Ash Wednesday begins the 35th year of Operation Rice Bowl, the Lenten program of Catholic Relief Services. Millions of Catholics in the U.S. will use the symbolic rice bowls as the focal point of their Lenten observances. With a calendar suggesting daily reflections and prayer, as well as concrete ways to act, participants can observe Lent in both a spiritual and practical way.
Operation Rice Bowl has become an American Lenten tradition that annually raises about 6 million dollars to fund hunger and poverty in the U.S. and around the world. The bowls are more than symbolic, they empower people.
Thomas Awiapo, a field expert for Catholic Relief Services in Ghana, travels the United States visiting schools and parishes to share his message of gratitude and thanks. On Friday, February 12th, Thomas visited St. Michael's School in Cary and The Catholic Center in Raleigh to share his story.
Born into extreme poverty in Ghana, West Africa, Thomas was one of four boys orphaned by the deaths of their parents. Thomas says, “We experienced great pain from hunger and often fought over one little bowl of food. We’d wake up with no breakfast. We had no idea what lunch was. We cried for food.”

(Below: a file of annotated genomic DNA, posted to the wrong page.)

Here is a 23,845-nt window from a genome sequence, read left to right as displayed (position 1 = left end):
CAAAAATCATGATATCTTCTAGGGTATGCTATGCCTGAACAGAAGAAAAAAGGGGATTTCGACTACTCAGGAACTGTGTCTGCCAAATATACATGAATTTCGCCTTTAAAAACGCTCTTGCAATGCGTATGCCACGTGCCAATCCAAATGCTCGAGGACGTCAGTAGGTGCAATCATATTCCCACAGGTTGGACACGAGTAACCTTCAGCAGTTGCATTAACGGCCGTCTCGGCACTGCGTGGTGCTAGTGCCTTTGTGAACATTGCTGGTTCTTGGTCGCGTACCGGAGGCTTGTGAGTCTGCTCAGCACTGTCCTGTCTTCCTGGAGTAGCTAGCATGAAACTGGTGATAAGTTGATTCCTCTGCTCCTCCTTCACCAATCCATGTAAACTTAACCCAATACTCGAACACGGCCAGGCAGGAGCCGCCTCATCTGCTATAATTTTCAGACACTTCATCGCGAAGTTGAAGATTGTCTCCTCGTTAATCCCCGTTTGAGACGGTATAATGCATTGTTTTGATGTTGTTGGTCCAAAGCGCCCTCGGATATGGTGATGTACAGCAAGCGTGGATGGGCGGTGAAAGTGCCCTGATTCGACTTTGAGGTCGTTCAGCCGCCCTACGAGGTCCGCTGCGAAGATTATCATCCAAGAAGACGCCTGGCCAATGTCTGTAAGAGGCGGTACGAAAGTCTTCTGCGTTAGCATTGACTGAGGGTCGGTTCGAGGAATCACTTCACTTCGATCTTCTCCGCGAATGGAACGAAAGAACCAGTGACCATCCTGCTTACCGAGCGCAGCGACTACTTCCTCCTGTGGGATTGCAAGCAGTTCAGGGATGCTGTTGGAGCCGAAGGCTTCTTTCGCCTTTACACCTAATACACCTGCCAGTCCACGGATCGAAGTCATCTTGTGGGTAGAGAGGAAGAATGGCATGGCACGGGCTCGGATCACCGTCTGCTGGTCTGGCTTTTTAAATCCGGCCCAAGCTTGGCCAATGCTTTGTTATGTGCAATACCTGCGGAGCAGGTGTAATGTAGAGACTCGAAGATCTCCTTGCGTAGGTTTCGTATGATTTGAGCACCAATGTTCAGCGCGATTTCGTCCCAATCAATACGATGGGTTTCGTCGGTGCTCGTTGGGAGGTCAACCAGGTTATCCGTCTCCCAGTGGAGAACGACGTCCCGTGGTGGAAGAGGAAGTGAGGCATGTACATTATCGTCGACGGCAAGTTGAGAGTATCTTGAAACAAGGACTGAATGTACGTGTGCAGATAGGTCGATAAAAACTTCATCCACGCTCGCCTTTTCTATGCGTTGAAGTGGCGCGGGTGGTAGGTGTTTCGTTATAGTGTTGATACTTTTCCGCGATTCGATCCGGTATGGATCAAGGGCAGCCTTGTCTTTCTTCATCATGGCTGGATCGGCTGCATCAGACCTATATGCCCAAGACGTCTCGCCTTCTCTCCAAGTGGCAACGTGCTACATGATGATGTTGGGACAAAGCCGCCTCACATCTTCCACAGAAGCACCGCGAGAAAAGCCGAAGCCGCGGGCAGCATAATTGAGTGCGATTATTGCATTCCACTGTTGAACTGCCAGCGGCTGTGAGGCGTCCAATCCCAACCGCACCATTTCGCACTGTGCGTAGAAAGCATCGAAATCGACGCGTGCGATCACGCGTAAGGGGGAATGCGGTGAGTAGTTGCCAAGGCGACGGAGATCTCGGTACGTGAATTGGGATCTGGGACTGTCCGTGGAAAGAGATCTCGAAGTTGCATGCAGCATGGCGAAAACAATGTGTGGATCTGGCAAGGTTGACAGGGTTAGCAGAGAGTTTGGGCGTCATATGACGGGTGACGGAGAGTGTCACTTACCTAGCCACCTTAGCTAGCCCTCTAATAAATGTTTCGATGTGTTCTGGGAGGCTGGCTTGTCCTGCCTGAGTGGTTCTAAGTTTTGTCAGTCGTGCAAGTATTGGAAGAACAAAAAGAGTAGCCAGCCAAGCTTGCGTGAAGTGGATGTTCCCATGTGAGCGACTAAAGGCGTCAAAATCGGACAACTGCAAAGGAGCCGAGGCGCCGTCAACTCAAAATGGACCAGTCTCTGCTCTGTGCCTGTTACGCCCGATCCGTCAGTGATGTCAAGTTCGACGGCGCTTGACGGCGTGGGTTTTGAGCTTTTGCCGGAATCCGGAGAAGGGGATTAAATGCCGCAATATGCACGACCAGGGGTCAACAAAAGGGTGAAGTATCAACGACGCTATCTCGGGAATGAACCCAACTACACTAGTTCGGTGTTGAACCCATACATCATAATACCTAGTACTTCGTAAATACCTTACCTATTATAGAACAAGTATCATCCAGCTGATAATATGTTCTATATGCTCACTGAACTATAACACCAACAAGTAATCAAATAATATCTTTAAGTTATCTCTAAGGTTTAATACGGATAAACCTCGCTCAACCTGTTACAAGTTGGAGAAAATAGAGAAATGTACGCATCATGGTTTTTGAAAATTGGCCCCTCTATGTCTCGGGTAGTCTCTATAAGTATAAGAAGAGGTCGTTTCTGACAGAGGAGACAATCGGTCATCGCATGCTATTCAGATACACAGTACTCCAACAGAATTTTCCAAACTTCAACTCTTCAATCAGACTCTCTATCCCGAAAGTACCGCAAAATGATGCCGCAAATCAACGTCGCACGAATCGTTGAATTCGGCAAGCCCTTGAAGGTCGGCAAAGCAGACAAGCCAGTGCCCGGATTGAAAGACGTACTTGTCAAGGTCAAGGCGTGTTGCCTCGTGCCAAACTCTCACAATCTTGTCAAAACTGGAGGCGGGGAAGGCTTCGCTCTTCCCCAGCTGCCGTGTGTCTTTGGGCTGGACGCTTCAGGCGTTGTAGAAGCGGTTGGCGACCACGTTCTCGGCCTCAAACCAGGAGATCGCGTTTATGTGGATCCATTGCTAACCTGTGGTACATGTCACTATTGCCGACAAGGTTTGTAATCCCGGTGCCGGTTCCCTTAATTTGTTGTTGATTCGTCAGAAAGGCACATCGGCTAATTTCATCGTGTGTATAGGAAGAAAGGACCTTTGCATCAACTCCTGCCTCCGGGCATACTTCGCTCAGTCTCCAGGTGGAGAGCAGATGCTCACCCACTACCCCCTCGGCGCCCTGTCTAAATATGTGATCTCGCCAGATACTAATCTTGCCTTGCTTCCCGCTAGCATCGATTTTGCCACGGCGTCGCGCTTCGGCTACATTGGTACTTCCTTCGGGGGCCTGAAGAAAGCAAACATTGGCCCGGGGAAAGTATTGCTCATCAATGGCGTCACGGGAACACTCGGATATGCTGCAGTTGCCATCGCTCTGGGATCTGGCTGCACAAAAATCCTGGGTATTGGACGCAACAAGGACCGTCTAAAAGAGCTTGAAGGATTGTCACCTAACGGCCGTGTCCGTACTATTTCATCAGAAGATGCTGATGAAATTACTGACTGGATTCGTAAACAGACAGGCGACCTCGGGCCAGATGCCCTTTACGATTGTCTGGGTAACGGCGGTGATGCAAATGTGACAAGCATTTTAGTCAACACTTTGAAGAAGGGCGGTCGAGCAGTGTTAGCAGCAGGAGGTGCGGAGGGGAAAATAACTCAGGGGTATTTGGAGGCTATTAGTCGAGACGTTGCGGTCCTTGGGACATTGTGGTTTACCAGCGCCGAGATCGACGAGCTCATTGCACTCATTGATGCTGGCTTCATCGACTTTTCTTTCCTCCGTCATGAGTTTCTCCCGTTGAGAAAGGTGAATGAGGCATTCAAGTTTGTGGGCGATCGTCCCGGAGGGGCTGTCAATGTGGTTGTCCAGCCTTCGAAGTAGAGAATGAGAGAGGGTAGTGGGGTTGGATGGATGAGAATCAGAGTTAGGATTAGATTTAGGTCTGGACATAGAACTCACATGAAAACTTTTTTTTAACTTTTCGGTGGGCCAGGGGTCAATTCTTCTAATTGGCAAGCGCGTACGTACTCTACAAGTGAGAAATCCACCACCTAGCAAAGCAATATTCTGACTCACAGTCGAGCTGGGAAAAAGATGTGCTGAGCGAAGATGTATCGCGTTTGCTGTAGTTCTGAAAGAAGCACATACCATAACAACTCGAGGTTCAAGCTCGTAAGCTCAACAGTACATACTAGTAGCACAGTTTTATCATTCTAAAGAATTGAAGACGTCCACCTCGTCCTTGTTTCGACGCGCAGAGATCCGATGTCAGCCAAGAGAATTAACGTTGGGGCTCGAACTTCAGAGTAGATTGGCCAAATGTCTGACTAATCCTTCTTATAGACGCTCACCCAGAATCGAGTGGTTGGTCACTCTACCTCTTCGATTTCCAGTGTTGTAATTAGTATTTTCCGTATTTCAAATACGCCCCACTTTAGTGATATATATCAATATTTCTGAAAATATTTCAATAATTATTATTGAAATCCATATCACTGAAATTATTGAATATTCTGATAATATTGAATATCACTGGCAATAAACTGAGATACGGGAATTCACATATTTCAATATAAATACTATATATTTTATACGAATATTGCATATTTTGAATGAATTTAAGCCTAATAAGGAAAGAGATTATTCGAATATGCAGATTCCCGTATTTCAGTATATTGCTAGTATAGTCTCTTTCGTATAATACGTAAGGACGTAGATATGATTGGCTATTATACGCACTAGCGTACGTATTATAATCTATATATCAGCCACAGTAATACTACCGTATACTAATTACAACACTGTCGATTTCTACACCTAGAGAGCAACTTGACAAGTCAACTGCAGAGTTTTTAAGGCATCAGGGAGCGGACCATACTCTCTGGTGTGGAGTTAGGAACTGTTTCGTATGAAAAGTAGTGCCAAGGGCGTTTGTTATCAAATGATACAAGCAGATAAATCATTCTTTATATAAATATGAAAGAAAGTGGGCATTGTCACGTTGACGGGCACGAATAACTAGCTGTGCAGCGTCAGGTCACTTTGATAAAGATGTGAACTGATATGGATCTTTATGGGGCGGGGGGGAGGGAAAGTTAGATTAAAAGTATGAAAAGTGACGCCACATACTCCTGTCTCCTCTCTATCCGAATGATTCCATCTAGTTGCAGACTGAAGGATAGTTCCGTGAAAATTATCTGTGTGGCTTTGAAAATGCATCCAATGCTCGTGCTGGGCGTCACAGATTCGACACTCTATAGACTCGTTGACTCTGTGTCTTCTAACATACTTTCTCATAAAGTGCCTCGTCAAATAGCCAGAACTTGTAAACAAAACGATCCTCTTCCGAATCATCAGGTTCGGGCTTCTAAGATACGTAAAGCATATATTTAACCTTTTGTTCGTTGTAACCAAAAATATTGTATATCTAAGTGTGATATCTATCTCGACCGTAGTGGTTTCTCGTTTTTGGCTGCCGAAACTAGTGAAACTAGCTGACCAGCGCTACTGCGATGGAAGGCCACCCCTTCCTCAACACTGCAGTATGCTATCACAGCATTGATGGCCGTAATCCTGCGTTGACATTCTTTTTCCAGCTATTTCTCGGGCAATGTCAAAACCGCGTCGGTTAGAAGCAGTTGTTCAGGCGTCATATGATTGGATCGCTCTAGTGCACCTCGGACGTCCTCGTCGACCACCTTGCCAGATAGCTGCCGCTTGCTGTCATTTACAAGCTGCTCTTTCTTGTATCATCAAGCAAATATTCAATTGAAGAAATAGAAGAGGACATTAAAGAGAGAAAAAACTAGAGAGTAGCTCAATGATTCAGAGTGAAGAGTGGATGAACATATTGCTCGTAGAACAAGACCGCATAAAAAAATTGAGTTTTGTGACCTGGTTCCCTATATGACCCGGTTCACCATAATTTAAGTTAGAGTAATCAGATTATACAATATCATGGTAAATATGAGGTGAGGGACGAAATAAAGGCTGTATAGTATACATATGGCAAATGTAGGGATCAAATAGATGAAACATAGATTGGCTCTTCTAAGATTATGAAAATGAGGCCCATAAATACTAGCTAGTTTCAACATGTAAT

Life for the boys was one of survival of the fittest. Eventually his two youngest brothers died of malnutrition, leaving Thomas and his oldest brother to fight for food. One day, his brother declared he could not take it anymore and left their village. Thomas, as a young boy, was left on his own living in his family’s mud hut.
Thomas, as most other children in the village, did not like school. He spent his days looking for food and playing in the bush. One day, he saw smoke coming out of the village school and discovered that the children who attended school received a snack and lunch every day. Thomas quickly figured out that by going to school, he would be fed. The school Thomas began regularly attending was a Catholic Relief Services supported school funded by Operation Rice Bowl.
Participation in Operation Rice Bowl ensures that Catholic Relief Services can continue to provide assistance to the needy in more than 100 countries. Of the money that is raised through the rice bowl, 75 percent is used to fund hunger and poverty in 40 countries. The remaining 25 percent stays in U.S. Dioceses to support food pantries and soup kitchens.
“CRS’s Operation Rice Bowl spreads a gospel of hope, love and justice,” Awiapo says. “It empowered me for life by offering me an education.”
In the Diocese of Raleigh, Operation Rice Bowl is coordinated by the Diocesan Office of Peace and Justice. Rice bowls are available by calling 919-821-9751 or emailing Sr. Joan Jurski, OSF, at firstname.lastname@example.org. For more information on Operation Rice Bowl, including stories, photos and multimedia, go to http://orb.crs.org/.